December 02, 2022

#08-260: Gareth and Lynette

Gareth and Lynette, photograph by Julia Margaret
Cameron (1874) (Metropolitan Museum)

Note: Tennyson's highly readable Idylls of the King is a stirring revisiting of twelve of the tales of King Arthur, from a modern (Victorian) point of view. "Gareth and Lynnette" is one of the best of them.

Get Ready: Have you ever been truly frightened of something (or someone), only to discover that in fact there was nothing at all to fear?

Alfred, Lord Tennyson's Idylls of the King is a series of twelve poems about King Arthur and his knights of the "Table Round," completed in 1859.

My favorite of the twelve is "Gareth and Lynette."

Gareth is the youngest son of King Lot and his wife (making Gareth Arthur's nephew). He dreams of becoming a knight like his esteemed brothers Gawain, Agravain and Gaheris (and his half-brother Mordred, who brought down Arthur's kingdom), but his mother wants to keep this "mama's boy" at home. When he keeps insisting on going out to seek adventure, she says he can go to Arthur's court at Camelot if he will disguise himself as a kitchen helper for a year and a day.

To her surprise and disappointment, the boy accepts this humiliation. Though "just" a kitchen hand, he is a good one. So good, in fact, that after a month his mother releases him from his promise. He reveals himself to Arthur, who knights him in secret, and Gareth continues working in the kitchen.

But one day a disagreeable woman named Lynette appears and begs Arthur for Lancelot's help in freeing her sister, Lyonors, from a tower. Gareth volunteers, and Arthur agrees.

But Lynette is angry that she got a kitchen boy instead of the great Sir Lancelot, and runs away from the court. Gareth catches up to her, and as they travel together she heaps abuse on him. He, however, remains courteous and gentle--as a good knight would--through the entire journey.

Now, the tower where Lyonors is being held is surrounded by three loops of a river, and the crossing of each--a bridge, a shallow ford, and another bridge--is guarded by one of three brothers, the Knights of the Morning Star, the Noonday Sun, and the Evening Star.

Gareth bests each of them, though with increasing difficulty. And with each victory, Lynette comes to respect him a little more.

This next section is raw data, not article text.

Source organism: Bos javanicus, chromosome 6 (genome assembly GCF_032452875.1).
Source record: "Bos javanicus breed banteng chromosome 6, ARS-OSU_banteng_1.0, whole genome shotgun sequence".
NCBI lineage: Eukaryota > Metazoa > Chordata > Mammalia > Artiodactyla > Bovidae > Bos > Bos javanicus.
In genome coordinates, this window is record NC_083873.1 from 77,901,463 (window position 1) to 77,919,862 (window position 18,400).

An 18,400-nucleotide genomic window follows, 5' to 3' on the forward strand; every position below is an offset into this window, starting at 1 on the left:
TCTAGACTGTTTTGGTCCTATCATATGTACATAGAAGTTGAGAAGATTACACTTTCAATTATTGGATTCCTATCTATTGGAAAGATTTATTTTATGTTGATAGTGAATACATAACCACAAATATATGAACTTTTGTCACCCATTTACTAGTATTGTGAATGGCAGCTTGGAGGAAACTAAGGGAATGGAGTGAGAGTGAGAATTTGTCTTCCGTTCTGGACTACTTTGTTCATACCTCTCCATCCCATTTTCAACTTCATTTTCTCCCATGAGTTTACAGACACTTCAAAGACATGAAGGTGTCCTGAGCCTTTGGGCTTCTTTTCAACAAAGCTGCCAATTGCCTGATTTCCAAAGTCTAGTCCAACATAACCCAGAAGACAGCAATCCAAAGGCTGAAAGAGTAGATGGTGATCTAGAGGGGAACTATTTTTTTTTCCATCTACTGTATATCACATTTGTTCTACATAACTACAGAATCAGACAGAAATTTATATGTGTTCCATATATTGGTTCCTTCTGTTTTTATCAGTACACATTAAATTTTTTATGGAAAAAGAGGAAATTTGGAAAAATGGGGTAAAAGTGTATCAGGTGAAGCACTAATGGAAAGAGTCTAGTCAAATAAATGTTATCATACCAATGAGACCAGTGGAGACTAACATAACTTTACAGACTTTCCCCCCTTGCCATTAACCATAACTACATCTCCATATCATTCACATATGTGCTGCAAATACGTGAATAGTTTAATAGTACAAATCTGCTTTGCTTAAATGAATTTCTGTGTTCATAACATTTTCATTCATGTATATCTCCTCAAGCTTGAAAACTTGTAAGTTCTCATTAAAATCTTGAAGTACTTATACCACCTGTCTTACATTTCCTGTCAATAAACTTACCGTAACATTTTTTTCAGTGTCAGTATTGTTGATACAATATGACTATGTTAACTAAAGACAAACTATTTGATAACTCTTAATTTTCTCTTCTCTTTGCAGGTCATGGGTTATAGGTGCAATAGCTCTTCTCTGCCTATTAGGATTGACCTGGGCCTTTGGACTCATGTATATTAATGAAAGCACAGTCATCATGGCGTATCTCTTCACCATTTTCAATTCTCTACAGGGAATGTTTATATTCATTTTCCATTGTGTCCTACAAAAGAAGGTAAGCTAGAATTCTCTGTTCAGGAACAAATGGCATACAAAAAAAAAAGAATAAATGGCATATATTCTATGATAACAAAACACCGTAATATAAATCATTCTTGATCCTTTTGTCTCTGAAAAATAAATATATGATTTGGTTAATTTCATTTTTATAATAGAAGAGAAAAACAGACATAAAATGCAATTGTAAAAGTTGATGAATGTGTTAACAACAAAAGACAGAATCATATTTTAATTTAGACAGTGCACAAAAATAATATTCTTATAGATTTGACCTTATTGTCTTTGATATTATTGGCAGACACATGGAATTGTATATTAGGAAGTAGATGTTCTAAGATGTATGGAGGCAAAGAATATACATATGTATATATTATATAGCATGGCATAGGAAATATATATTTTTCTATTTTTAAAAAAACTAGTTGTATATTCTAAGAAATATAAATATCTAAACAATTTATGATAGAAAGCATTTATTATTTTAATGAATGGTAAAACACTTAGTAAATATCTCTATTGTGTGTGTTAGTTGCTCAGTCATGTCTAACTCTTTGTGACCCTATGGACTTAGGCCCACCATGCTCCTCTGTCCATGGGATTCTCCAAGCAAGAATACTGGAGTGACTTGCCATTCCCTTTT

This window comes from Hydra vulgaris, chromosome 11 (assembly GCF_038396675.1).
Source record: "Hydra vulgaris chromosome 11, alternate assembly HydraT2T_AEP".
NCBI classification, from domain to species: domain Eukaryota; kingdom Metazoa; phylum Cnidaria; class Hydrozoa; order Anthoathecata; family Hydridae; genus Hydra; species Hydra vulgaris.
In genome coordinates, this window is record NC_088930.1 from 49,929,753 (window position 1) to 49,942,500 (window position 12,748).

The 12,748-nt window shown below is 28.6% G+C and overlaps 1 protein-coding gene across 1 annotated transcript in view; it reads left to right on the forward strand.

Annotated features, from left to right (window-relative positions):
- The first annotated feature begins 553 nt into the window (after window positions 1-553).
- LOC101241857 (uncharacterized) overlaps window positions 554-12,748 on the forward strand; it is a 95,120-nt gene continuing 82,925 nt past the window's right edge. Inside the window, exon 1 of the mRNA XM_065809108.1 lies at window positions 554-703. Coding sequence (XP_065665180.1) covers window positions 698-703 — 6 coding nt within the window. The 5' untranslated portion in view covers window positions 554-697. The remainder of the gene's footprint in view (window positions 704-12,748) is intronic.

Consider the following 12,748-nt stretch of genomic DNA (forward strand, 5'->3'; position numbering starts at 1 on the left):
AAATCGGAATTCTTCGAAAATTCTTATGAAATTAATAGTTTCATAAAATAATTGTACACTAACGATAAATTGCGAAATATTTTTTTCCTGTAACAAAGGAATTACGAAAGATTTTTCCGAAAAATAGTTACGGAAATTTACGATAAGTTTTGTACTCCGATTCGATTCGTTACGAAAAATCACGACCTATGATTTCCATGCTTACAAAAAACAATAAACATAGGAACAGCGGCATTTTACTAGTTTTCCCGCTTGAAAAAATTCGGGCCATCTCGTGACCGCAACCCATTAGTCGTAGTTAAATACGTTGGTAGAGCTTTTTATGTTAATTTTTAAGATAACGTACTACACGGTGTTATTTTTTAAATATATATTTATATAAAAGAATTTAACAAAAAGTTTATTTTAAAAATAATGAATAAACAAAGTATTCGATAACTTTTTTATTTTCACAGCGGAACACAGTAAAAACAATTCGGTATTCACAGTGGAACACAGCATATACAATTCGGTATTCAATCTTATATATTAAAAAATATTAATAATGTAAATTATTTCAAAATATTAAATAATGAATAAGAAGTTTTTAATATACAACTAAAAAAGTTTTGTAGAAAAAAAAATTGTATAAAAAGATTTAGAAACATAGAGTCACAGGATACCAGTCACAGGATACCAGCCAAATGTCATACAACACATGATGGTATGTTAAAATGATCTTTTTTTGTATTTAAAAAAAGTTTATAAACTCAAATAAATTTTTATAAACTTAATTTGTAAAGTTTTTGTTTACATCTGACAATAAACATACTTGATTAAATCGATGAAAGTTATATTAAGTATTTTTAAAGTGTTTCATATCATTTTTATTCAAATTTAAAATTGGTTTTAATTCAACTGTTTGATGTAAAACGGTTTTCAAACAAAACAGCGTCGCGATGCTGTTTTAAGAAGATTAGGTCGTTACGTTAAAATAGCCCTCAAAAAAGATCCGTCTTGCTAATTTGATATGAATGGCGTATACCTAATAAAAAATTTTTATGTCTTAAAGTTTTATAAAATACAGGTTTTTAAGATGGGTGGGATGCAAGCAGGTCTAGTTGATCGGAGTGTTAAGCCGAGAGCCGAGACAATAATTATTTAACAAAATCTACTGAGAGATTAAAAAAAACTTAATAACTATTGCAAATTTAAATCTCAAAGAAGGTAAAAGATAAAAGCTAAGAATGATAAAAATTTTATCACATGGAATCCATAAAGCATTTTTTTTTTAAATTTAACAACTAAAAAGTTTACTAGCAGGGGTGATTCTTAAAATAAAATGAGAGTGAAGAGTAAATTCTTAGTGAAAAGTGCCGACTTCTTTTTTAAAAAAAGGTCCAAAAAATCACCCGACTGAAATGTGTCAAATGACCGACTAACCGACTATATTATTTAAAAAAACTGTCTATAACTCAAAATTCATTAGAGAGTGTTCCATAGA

But the fourth brother, the Knight of Death, is described as being most horrible, with "a nightblack horse" and "nightblack arms, With white breast-bone, and barren ribs of Death"--and all crowned with a skull on the helmet. But Gareth mocks him, suggesting he must be pretty weak if he has to try to try to scare challengers with that outfit! When the Knight fails to answer his taunts, Gareth's head "prickled beneath his helm" in fear.

But when they charge, Gareth overthrows the ghastly figure easily! And, removing this "terrifying" knight's helmet, Gareth discovered he was but a fair-faced boy. Gareth was right: the armor was meant to frighten away anyone who had made it past the first three knights, without the scary knight actually having to fight at all.

So Lyonors was saved, and though "he that told the tale in older times"--Sir Thomas Malory in his Morte d'Arthur--says that Gareth married Lyonors, Tennyson suggests that instead Lynette was the bride.


Practice: Match the term to its definition below:

  1. abuse
  2. courteous
  3. fair-faced
  4. ghastly
  5. a helm
  6. humiliation
  7. idylls
  8. mocks
  9. overthrows
  10. prickled

  1. horrifying
  2. beats; conquers
  3. polite
  4. tingled
  5. embarrassment
  6. insults
  7. helmet
  8. makes fun of
  9. short, pleasant poems
  10. without a beard, like a boy

Answers are in the first comment below.

Submitted to the Shenzhen Daily for December 2, 2022

1 comment:

  1. Answers to the Practice: 1. f; 2. c; 3. j; 4. a; 5. g; 6. e; 7. i; 8. h; 9. b; 10. d